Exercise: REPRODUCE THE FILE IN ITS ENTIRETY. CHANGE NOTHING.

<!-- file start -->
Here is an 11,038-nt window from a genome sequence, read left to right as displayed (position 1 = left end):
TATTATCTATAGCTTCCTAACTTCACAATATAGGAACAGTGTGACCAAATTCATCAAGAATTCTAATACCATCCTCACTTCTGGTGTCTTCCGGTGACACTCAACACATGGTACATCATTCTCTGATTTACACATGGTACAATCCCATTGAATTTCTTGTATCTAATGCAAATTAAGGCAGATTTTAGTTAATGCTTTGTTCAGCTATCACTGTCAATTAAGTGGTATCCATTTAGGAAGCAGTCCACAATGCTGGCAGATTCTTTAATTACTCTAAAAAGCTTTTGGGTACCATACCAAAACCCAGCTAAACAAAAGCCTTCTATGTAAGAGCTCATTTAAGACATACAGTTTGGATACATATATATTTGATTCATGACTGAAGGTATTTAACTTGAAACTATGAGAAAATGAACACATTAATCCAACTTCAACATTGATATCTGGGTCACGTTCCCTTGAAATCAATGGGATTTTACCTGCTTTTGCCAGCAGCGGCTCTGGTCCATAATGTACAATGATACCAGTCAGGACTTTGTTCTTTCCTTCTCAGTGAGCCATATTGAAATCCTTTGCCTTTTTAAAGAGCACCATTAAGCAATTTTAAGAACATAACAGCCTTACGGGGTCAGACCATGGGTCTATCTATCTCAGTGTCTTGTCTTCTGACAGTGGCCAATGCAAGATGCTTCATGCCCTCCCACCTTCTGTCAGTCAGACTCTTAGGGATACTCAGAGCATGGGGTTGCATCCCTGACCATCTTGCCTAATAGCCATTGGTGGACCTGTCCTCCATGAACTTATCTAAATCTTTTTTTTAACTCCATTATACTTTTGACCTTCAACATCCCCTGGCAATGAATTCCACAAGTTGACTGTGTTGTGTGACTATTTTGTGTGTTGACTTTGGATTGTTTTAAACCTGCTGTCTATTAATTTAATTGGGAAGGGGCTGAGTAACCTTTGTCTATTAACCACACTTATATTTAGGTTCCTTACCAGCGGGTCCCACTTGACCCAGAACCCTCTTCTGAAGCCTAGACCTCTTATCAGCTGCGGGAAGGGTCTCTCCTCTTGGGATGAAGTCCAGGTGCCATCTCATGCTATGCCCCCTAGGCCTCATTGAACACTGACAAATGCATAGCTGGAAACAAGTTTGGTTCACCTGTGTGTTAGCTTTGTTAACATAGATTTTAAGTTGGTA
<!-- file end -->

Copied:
Here is an 11,038-nt window from a genome sequence, read left to right as displayed (position 1 = left end):
TATTATCTATAGCTTCCTAACTTCACAATATAGGAACAGTGTGACCAAATTCATCAAGAATTCTAATACCATCCTCACTTCTGGTGTCTTCCGGTGACACTCAACACATGGTACATCATTCTCTGATTTACACATGGTACAATCCCATTGAATTTCTTGTATCTAATGCAAATTAAGGCAGATTTTAGTTAATGCTTTGTTCAGCTATCACTGTCAATTAAGTGGTATCCATTTAGGAAGCAGTCCACAATGCTGGCAGATTCTTTAATTACTCTAAAAAGCTTTTGGGTACCATACCAAAACCCAGCTAAACAAAAGCCTTCTATGTAAGAGCTCATTTAAGACATACAGTTTGGATACATATATATTTGATTCATGACTGAAGGTATTTAACTTGAAACTATGAGAAAATGAACACATTAATCCAACTTCAACATTGATATCTGGGTCACGTTCCCTTGAAATCAATGGGATTTTACCTGCTTTTGCCAGCAGCGGCTCTGGTCCATAATGTACAATGATACCAGTCAGGACTTTGTTCTTTCCTTCTCAGTGAGCCATATTGAAATCCTTTGCCTTTTTAAAGAGCACCATTAAGCAATTTTAAGAACATAACAGCCTTACGGGGTCAGACCATGGGTCTATCTATCTCAGTGTCTTGTCTTCTGACAGTGGCCAATGCAAGATGCTTCATGCCCTCCCACCTTCTGTCAGTCAGACTCTTAGGGATACTCAGAGCATGGGGTTGCATCCCTGACCATCTTGCCTAATAGCCATTGGTGGACCTGTCCTCCATGAACTTATCTAAATCTTTTTTTTAACTCCATTATACTTTTGACCTTCAACATCCCCTGGCAATGAATTCCACAAGTTGACTGTGTTGTGTGACTATTTTGTGTGTTGACTTTGGATTGTTTTAAACCTGCTGTCTATTAATTTAATTGGGAAGGGGCTGAGTAACCTTTGTCTATTAACCACACTTATATTTAGGTTCCTTACCAGCGGGTCCCACTTGACCCAGAACCCTCTTCTGAAGCCTAGACCTCTTATCAGCTGCGGGAAGGGTCTCTCCTCTTGGGATGAAGTCCAGGTGCCATCTCATGCTATGCCCCCTAGGCCTCATTGAACACTGACAAATGCATAGCTGGAAACAAGTTTGGTTCACCTGTGTGTTAGCTTTGTTAACATAGATTTTAAGTTGGTA